So, now we play Italy for a semi final place against Germany. The Italians themselves have been unspectacular but adequate in qualifying for the quarter final. In many respects they are set up similarly to Hodgson’s England, being based on organisation and graft (no not the stuff of their latest corruption scandal!) which provides a base for creative players like Pirlo and the “unpredictable” Balotelli. Balotelli is clearly bonkers but in a time of dreariness in so much of life I can’t help but like his form of semi-contained chaos. He’s a bit of a contemporary Robin Friday, as the Super Furry Animals homage “Man Don’t Give a Fuck” could equally apply to him as his nonchalant overhead kick goal against the tournament’s weakest team, Ireland perhaps epitomised.

I won’t jinx things as I think Italy will still start as favourites. Their historical strength and record is impossible to ignore, having won the world cup only 6 years ago. Moreover, one of my bugbears is the trend for teams to have a star on their shirts to denote their World cup wins. England has one, spain has one (fair enough as holders). Notably, Italy with FOUR wins don’t bother with putting any stars on their jerseys. When England has won enough not to need to crow about it or hark back to a team whose remaining living members are in their seventies, that will be the point when we should stop being underdogs against the likes of Italy.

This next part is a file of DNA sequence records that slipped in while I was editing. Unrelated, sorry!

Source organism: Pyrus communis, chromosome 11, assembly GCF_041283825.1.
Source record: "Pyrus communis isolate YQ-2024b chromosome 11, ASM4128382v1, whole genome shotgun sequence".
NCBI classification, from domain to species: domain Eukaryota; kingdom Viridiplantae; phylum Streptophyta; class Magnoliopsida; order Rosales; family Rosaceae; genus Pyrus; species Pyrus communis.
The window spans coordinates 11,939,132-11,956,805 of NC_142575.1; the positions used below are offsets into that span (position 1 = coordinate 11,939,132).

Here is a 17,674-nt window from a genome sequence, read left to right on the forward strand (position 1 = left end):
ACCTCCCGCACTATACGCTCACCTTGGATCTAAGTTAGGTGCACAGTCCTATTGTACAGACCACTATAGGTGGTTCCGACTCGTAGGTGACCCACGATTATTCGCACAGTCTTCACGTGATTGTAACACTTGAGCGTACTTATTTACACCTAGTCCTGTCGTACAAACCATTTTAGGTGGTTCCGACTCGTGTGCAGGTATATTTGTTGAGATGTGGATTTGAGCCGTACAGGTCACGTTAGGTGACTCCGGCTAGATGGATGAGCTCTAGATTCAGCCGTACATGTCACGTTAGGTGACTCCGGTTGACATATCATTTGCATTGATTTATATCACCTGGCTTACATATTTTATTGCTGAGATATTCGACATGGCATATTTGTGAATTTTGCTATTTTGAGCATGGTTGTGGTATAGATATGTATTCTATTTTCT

That said, although I still don’t think our due is to progress past tonight, England would not be flukes if they got through to the Final. And that is something we haven’t been able to say since most of the team were in junior school.

Update 27 June

So, we lost, on penalties again. Nevertheless it was a decent tournament performance for England. I’ve heard a few delusional people saying that it would have all been different had we appointed Harry Redknapp as manager or brought Rio Ferdinand and a couple of others into the squad. The more realistic will have realised that none of those things would have made a lot of difference. England doesn’t have a Pirlo, Cristiano Ronaldo or Fabregas either in the squad picked by Hodgson or back at home. We also don’t have any “world class” strikers other than the ring rusty Rooney.